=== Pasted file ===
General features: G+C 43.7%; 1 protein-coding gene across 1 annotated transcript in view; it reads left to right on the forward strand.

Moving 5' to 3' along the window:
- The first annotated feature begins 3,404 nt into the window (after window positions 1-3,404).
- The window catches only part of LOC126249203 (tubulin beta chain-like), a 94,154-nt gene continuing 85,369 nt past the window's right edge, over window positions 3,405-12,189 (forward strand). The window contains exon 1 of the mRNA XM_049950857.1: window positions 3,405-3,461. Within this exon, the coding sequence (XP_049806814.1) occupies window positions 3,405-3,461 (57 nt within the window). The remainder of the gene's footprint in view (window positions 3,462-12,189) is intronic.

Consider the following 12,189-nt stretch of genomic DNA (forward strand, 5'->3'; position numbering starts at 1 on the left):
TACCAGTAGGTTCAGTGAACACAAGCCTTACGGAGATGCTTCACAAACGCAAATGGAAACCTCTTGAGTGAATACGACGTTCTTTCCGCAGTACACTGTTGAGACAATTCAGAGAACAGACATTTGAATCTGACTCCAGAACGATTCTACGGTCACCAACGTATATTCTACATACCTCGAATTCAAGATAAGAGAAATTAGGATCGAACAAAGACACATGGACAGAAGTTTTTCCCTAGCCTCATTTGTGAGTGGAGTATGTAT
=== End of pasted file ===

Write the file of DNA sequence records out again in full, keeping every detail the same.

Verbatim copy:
General features: G+C 43.7%; 1 protein-coding gene across 1 annotated transcript in view; it reads left to right on the forward strand.

Moving 5' to 3' along the window:
- The first annotated feature begins 3,404 nt into the window (after window positions 1-3,404).
- The window catches only part of LOC126249203 (tubulin beta chain-like), a 94,154-nt gene continuing 85,369 nt past the window's right edge, over window positions 3,405-12,189 (forward strand). The window contains exon 1 of the mRNA XM_049950857.1: window positions 3,405-3,461. Within this exon, the coding sequence (XP_049806814.1) occupies window positions 3,405-3,461 (57 nt within the window). The remainder of the gene's footprint in view (window positions 3,462-12,189) is intronic.

Consider the following 12,189-nt stretch of genomic DNA (forward strand, 5'->3'; position numbering starts at 1 on the left):
TACCAGTAGGTTCAGTGAACACAAGCCTTACGGAGATGCTTCACAAACGCAAATGGAAACCTCTTGAGTGAATACGACGTTCTTTCCGCAGTACACTGTTGAGACAATTCAGAGAACAGACATTTGAATCTGACTCCAGAACGATTCTACGGTCACCAACGTATATTCTACATACCTCGAATTCAAGATAAGAGAAATTAGGATCGAACAAAGACACATGGACAGAAGTTTTTCCCTAGCCTCATTTGTGAGTGGAGTATGTAT